The words currant, current sound the same but have different meanings and spellings. Why do currant, current sound the same even though they are completely different words?
The answer is simple: currant, current are homophones of the English language.
Any of various deciduous, spineless shrubs of the genus Ribes, native chiefly to the Northern Hemisphere and having flowers in racemes and edible, variously colored berries.
The fruits of any of these plants, used for jams, jellies, desserts, or beverages.
A small seedless raisin of the Mediterranean region, used chiefly in baking.
Any of several other plants or their fruit.
Belonging to the present time: current events; current leaders.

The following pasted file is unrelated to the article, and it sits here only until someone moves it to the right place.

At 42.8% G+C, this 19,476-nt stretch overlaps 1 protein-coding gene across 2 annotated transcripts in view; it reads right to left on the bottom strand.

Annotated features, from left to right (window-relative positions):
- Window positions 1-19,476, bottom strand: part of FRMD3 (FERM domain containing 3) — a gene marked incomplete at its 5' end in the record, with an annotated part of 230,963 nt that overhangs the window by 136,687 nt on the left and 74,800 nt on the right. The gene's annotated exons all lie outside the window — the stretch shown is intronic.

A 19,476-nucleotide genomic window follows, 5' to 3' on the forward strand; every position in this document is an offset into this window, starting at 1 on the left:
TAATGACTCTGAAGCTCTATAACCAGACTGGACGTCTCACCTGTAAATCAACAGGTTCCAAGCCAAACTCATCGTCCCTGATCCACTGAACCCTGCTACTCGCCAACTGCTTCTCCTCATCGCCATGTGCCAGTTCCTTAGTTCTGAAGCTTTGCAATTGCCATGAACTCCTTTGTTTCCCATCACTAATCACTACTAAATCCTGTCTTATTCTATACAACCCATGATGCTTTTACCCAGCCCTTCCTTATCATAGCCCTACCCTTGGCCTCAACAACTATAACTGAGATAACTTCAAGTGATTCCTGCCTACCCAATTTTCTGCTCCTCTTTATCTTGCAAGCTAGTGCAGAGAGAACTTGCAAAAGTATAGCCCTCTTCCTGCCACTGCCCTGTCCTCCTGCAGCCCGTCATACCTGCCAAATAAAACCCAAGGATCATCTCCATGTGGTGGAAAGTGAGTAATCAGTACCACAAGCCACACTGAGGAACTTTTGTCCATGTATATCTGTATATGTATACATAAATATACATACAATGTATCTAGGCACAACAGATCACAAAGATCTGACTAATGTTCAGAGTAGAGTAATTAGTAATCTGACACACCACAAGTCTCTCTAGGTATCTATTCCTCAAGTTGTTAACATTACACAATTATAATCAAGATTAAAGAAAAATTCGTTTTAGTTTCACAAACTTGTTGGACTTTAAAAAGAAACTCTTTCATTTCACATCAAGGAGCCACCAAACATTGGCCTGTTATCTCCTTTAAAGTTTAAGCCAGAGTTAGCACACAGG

Being in progress now: current negotiations.
Passing from one to another; circulating: current bills and coins.
Prevalent, especially at the present time: current fashions. See Synonyms at prevailing.
Definitions from The American Heritage® Dictionary of the English Language, 4th Edition and Wordnik.
Homophones (literally "same sound") are usually defined as words that share the same pronunciation, regardless of how they are spelled.